CAIRO (Reuters) – An Egyptian court refused to immediately release jailed Egyptian opposition leader Ayman Nour from prison on health grounds on Tuesday but asked for a panel of doctors to have another look at medical reports on his case.
The ruling by the Administrative Court dashed the hopes of Nour’s supporters, who were encouraged to read in the state newspaper al-Ahram on Tuesday morning that the court was expected to set him free after some 18 months in prison.
Some broke down in tears in the courtroom and others shouted out: “Down, down with (President) Hosni Mubarak”.
In December 2005 Nour, then leader of the liberal Ghad Party, began a five-year prison sentence, convicted of forging documents when he set up the party.
Nour, who came a distant second to President Hosni Mubarak in presidential elections in September 2005, says the case against him was fabricated to drive him out of politics.
An initial medical report on Nour said he had several serious health problems but could stay in prison if he received the right treatment and diet. Nour, 42, has both diabetes and heart problems.
The judges on Tuesday asked a committee of medical experts to examine the initial report and report back on June 12.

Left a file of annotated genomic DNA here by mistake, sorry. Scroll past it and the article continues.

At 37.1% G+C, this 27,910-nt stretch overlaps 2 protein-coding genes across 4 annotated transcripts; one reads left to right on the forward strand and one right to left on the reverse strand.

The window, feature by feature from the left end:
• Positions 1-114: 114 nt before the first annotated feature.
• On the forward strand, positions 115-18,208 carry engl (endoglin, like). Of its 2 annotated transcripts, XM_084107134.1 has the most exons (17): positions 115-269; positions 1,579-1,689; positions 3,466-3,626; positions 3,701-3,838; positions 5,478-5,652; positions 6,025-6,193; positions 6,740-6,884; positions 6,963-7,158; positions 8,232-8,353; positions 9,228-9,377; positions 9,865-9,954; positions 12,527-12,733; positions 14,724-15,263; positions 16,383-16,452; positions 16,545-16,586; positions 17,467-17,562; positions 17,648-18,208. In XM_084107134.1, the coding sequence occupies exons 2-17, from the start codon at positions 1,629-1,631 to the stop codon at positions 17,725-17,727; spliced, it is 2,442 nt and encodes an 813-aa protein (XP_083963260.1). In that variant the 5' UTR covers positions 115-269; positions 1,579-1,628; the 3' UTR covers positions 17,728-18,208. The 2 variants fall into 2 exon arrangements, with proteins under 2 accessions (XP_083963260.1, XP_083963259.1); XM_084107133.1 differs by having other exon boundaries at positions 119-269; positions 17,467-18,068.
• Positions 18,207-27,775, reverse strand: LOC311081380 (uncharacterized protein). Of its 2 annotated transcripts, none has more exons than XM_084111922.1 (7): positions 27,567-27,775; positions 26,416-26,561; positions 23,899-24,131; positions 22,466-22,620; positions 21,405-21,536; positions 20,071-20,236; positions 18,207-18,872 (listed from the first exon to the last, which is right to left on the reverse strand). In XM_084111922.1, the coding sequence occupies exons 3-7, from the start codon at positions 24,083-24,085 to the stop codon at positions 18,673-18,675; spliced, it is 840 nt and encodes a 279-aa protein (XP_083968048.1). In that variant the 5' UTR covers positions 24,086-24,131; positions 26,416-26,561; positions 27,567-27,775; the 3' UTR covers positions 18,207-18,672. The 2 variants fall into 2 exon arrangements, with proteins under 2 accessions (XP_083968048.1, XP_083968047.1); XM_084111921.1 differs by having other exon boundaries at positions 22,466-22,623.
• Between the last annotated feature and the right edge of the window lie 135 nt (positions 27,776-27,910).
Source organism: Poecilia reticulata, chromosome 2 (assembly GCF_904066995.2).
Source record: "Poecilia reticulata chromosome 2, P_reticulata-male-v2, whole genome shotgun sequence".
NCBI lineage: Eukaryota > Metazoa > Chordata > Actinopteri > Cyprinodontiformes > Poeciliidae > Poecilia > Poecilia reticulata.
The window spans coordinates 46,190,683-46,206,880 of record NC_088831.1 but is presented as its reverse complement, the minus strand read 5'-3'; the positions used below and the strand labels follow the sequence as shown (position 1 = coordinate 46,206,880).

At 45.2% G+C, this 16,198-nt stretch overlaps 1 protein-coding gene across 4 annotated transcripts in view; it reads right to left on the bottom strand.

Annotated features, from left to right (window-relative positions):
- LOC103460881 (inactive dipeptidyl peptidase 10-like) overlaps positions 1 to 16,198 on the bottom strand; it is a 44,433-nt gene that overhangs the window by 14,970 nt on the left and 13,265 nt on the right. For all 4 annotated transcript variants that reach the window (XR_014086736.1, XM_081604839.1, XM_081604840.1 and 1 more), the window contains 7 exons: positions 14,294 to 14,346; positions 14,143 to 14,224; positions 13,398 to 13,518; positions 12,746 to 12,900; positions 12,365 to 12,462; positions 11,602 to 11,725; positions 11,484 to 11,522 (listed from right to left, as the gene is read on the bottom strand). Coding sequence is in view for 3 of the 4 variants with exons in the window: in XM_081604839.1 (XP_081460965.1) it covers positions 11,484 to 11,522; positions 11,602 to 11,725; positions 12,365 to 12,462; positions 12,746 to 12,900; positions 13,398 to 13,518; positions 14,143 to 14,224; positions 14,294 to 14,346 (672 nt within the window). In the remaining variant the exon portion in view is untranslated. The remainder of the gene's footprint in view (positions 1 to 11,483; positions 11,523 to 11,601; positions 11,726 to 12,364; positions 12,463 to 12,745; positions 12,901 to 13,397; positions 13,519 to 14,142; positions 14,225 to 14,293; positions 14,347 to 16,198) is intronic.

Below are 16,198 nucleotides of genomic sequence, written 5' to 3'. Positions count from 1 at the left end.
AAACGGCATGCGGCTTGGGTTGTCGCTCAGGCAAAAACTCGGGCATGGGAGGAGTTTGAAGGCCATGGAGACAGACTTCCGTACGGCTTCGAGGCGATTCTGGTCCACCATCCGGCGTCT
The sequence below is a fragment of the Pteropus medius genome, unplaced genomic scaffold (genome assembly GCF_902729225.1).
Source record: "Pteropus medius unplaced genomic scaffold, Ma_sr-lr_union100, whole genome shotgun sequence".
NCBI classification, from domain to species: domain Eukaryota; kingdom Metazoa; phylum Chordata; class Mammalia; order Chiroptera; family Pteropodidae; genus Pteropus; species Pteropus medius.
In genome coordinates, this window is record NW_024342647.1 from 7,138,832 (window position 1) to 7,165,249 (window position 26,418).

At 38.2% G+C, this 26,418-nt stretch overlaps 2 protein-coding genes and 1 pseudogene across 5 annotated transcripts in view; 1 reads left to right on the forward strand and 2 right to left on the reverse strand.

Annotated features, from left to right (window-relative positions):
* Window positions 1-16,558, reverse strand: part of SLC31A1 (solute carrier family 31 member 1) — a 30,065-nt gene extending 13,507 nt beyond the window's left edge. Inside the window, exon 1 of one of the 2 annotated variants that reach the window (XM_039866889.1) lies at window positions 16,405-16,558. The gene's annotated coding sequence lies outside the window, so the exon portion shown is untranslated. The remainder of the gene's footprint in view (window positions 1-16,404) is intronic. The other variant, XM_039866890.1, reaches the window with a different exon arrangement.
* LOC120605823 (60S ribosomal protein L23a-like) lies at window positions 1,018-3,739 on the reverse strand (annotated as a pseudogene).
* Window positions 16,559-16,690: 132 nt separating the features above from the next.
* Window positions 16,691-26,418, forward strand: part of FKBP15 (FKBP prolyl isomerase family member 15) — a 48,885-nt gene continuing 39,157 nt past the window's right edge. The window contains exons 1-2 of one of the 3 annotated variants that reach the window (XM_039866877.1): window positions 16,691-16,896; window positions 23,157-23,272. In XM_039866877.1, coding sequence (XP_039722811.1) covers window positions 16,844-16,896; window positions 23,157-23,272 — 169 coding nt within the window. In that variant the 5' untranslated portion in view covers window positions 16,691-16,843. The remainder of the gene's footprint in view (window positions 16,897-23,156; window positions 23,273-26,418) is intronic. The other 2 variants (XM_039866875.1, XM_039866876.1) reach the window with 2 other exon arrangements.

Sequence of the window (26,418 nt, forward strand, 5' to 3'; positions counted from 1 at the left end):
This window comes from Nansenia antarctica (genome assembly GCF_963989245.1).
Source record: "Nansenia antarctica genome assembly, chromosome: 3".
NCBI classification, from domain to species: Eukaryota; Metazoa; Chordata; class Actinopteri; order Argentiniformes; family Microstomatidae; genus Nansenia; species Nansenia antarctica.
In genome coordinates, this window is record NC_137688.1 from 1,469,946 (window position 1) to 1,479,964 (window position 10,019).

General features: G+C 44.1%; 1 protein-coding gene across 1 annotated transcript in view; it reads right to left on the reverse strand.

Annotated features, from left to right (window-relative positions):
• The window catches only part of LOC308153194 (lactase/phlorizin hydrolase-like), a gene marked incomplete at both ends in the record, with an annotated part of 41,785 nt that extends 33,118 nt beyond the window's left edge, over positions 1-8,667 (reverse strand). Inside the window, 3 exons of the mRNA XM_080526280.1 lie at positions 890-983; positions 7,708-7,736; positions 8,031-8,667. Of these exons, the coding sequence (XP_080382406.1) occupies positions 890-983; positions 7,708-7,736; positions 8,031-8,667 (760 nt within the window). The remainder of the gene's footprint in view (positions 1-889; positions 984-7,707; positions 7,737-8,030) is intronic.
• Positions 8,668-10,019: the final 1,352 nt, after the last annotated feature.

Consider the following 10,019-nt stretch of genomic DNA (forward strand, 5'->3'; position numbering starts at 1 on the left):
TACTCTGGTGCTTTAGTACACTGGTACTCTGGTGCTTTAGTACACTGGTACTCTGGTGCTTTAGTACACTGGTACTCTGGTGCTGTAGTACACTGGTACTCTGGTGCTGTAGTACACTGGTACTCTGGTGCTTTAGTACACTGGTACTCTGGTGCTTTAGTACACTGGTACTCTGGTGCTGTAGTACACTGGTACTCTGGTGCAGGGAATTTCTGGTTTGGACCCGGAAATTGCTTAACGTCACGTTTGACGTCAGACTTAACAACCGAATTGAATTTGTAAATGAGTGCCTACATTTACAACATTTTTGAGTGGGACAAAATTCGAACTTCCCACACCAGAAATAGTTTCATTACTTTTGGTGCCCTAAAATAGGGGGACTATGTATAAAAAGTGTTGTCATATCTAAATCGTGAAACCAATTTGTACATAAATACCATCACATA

Nour’s lawyer, Amir Salem, said the court’s decision was a disappointment. “The al-Ahram report, for example, gave us a hint that the state had taken a political decision to free Ayman Nour … but this was deceptive,” he told reporters.
Nour’s wife, Gameela Ismail, said she objected to the way the court had linked Nour’s case with that of a drug dealer who is paralysed and who is also seeking release on health grounds.
“I’m sure that when Ayman Nour hears of this … he will be deeply aggrieved,” she told reporters.
The independent Egyptian Organisation for Human Rights said in a statement that Nour should be released because his health was deteriorating.
Nour won about eight percent of the popular vote in the 2005 elections, against 87 percent for Mubarak, but monitors and rights group said the voting was seriously flawed.
The United States initially campaigned openly for his release but visiting U.S. officials have stopped raising his case in public, except in response to questions.